Warren is certainly on the short list of vice presidential running mates for Clinton, but it is probably a stretch to say that this is a dress rehearsal for the Massachusetts Senator as Clinton's choice for the vice presidency.
Warren has had numerous policy differences with Clinton over the years – particularly on international trade agreements. Warren has been a vocal critic. Clinton has supported some agreements and opposed others. Clinton's campaign has had substantial support from the financial industry. Warren has railed against Wall Street since she came to the Senate.
Even though Clinton has had substantial Wall Street backing, she said Monday that she wants to re-write the rules to stop Wall Street from "risking the economy for Wall Street."
But Warren does appeal to many of the same voters who supported Vermont senator Bernie Sanders in the primaries – many of whom have yet to warm up to Clinton.
The Massachusetts senator is apparently on a short list of potential running mates with Sen. Tim Kaine of Virginia, a former governor of that key swing state; and Julian Castro, who is President Obama's Secretary of Housing and Urban Development.
Former Houston, Texas, Mayor Annise Parker, was at the Clinton rally Monday.
The first openly gay mayor of that Houston city, Parker has been spending time in Ohio, campaigning as a surrogate for Clinton at the behest of the Democratic National Committee. Sunday night, she was the featured speaker at a dinner held by the Warren County Democratic Party.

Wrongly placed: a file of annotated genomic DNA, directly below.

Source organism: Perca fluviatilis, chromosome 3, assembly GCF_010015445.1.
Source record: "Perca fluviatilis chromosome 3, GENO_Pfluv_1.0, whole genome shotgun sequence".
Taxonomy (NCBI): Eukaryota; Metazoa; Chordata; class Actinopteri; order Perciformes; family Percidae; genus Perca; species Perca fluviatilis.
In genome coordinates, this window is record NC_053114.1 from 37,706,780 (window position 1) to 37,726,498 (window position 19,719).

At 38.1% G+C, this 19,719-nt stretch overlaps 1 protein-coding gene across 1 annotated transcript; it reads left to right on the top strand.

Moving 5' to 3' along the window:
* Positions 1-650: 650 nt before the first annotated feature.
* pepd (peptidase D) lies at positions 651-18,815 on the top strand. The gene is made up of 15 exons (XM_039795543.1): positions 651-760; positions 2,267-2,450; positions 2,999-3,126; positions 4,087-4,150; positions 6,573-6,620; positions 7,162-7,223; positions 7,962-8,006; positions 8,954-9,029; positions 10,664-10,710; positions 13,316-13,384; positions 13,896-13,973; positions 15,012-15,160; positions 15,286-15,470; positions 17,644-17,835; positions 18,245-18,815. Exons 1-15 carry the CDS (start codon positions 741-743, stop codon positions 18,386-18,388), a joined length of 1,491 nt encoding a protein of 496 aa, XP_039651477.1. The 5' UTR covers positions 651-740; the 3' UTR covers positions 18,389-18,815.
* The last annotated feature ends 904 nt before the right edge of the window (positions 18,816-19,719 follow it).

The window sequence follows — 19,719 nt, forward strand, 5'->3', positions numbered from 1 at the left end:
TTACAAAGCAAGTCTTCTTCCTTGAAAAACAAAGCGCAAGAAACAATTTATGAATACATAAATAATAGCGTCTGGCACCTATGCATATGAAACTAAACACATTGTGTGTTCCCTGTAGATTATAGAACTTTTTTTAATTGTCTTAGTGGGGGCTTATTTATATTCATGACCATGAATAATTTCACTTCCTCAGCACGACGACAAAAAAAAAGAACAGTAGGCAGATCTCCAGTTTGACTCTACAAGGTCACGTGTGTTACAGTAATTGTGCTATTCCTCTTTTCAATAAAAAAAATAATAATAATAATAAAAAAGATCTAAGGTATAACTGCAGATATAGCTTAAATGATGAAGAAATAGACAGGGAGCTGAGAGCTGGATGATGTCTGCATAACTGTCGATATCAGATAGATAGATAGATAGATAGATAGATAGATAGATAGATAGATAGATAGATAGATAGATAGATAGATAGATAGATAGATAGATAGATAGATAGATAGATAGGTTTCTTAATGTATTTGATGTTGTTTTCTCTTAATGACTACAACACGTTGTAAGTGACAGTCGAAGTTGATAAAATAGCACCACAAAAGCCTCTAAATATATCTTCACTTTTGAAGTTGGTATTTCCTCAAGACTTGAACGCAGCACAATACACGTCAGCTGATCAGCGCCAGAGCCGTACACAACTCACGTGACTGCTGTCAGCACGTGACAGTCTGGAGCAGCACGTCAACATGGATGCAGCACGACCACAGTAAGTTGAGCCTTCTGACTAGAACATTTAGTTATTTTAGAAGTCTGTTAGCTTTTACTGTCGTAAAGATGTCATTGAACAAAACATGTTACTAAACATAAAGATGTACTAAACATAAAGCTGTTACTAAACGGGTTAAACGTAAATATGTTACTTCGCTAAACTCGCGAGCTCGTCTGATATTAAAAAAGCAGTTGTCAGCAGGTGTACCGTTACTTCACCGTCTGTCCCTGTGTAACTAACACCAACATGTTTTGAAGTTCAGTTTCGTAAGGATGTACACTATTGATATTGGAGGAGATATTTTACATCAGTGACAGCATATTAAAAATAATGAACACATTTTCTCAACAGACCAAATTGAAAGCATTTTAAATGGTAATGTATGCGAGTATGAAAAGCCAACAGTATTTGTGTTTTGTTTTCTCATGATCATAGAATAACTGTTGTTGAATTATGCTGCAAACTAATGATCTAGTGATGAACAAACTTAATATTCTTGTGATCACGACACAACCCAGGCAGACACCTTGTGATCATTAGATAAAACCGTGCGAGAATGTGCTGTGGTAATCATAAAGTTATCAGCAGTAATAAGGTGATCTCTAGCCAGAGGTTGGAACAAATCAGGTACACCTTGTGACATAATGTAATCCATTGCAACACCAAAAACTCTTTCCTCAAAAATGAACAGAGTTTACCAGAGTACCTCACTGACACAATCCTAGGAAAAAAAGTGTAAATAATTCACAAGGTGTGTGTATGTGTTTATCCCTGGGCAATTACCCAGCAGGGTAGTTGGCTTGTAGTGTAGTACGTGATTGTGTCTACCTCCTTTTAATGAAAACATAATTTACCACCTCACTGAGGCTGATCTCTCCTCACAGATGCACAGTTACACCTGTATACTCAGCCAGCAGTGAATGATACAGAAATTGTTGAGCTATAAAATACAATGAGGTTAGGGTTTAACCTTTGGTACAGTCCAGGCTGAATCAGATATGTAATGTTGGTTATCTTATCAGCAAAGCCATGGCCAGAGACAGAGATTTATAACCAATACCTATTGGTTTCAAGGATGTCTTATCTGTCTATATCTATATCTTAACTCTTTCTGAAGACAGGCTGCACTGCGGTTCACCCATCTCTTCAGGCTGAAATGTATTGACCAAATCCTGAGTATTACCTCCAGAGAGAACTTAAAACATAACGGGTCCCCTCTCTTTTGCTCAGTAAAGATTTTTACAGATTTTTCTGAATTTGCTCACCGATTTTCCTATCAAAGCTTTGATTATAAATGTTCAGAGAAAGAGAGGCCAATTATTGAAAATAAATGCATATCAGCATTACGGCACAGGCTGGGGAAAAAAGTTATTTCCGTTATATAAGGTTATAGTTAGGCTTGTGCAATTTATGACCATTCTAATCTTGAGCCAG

"We're not going to win in Texas, which is a red state, so I am spending my time in Ohio, a state we can win,'' Parker said. "I've made five stops in Ohio so far for Hillary. And I will keep doing it, wherever they want me to go."
National polls show Clinton with a growing lead over Trump, but, last week, a Quinnipiac University poll of Ohio voters had the presidential contest in Ohio at a dead heat – 40 percent each. The poll of 971 Ohio voters had a margin of error of plus or minus 3.1 percentage points.
Ironically, the same poll showed that the man Clinton has defeated for the Democratic presidential nomination, Vermont Sen. Bernie Sanders, leads Trump by 10 percentage points – 48 percent to 38 percent.
But among Ohio voters, the Quinnipiac Poll showed that a substantial majority of Ohio voters believe Clinton is better prepared to be president.
WVXU's Bill Rinehart and Tana Weingartner contributed to this story.